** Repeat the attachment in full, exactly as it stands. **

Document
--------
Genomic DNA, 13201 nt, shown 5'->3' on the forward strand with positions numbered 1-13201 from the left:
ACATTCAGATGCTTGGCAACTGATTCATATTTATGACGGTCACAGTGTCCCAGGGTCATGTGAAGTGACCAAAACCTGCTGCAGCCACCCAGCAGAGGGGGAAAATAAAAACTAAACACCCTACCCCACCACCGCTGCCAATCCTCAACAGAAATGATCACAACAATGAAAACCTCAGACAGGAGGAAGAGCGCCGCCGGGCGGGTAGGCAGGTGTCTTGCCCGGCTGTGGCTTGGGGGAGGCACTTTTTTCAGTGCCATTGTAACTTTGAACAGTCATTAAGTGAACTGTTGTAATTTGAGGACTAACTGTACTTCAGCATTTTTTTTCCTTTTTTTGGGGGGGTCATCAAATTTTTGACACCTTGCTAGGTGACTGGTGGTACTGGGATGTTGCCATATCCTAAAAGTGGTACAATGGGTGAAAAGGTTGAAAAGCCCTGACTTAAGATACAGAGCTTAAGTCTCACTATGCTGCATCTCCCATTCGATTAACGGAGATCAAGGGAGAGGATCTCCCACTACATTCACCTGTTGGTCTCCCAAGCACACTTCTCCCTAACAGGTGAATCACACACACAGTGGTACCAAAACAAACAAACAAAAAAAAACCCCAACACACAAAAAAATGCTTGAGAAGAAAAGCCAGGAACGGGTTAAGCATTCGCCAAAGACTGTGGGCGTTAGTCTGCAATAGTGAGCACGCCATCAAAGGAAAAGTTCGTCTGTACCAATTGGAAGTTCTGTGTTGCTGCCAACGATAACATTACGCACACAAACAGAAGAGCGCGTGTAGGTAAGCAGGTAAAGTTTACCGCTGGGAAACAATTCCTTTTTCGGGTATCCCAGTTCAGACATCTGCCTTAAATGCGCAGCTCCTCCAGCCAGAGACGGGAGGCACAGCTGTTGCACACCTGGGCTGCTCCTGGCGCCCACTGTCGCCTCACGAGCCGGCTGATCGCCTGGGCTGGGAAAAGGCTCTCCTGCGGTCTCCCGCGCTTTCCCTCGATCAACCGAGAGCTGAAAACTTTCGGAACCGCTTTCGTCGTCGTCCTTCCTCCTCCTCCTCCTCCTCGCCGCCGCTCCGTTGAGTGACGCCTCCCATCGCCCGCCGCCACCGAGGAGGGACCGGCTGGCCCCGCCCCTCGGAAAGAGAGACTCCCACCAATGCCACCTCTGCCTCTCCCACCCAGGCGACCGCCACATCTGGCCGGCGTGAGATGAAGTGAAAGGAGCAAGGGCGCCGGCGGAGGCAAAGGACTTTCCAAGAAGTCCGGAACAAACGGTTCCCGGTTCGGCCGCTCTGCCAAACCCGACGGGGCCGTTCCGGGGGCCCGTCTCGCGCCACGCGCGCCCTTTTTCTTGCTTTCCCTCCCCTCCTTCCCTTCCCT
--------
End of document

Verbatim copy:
Genomic DNA, 13201 nt, shown 5'->3' on the forward strand with positions numbered 1-13201 from the left:
ACATTCAGATGCTTGGCAACTGATTCATATTTATGACGGTCACAGTGTCCCAGGGTCATGTGAAGTGACCAAAACCTGCTGCAGCCACCCAGCAGAGGGGGAAAATAAAAACTAAACACCCTACCCCACCACCGCTGCCAATCCTCAACAGAAATGATCACAACAATGAAAACCTCAGACAGGAGGAAGAGCGCCGCCGGGCGGGTAGGCAGGTGTCTTGCCCGGCTGTGGCTTGGGGGAGGCACTTTTTTCAGTGCCATTGTAACTTTGAACAGTCATTAAGTGAACTGTTGTAATTTGAGGACTAACTGTACTTCAGCATTTTTTTTCCTTTTTTTGGGGGGGTCATCAAATTTTTGACACCTTGCTAGGTGACTGGTGGTACTGGGATGTTGCCATATCCTAAAAGTGGTACAATGGGTGAAAAGGTTGAAAAGCCCTGACTTAAGATACAGAGCTTAAGTCTCACTATGCTGCATCTCCCATTCGATTAACGGAGATCAAGGGAGAGGATCTCCCACTACATTCACCTGTTGGTCTCCCAAGCACACTTCTCCCTAACAGGTGAATCACACACACAGTGGTACCAAAACAAACAAACAAAAAAAAACCCCAACACACAAAAAAATGCTTGAGAAGAAAAGCCAGGAACGGGTTAAGCATTCGCCAAAGACTGTGGGCGTTAGTCTGCAATAGTGAGCACGCCATCAAAGGAAAAGTTCGTCTGTACCAATTGGAAGTTCTGTGTTGCTGCCAACGATAACATTACGCACACAAACAGAAGAGCGCGTGTAGGTAAGCAGGTAAAGTTTACCGCTGGGAAACAATTCCTTTTTCGGGTATCCCAGTTCAGACATCTGCCTTAAATGCGCAGCTCCTCCAGCCAGAGACGGGAGGCACAGCTGTTGCACACCTGGGCTGCTCCTGGCGCCCACTGTCGCCTCACGAGCCGGCTGATCGCCTGGGCTGGGAAAAGGCTCTCCTGCGGTCTCCCGCGCTTTCCCTCGATCAACCGAGAGCTGAAAACTTTCGGAACCGCTTTCGTCGTCGTCCTTCCTCCTCCTCCTCCTCCTCGCCGCCGCTCCGTTGAGTGACGCCTCCCATCGCCCGCCGCCACCGAGGAGGGACCGGCTGGCCCCGCCCCTCGGAAAGAGAGACTCCCACCAATGCCACCTCTGCCTCTCCCACCCAGGCGACCGCCACATCTGGCCGGCGTGAGATGAAGTGAAAGGAGCAAGGGCGCCGGCGGAGGCAAAGGACTTTCCAAGAAGTCCGGAACAAACGGTTCCCGGTTCGGCCGCTCTGCCAAACCCGACGGGGCCGTTCCGGGGGCCCGTCTCGCGCCACGCGCGCCCTTTTTCTTGCTTTCCCTCCCCTCCTTCCCTTCCCT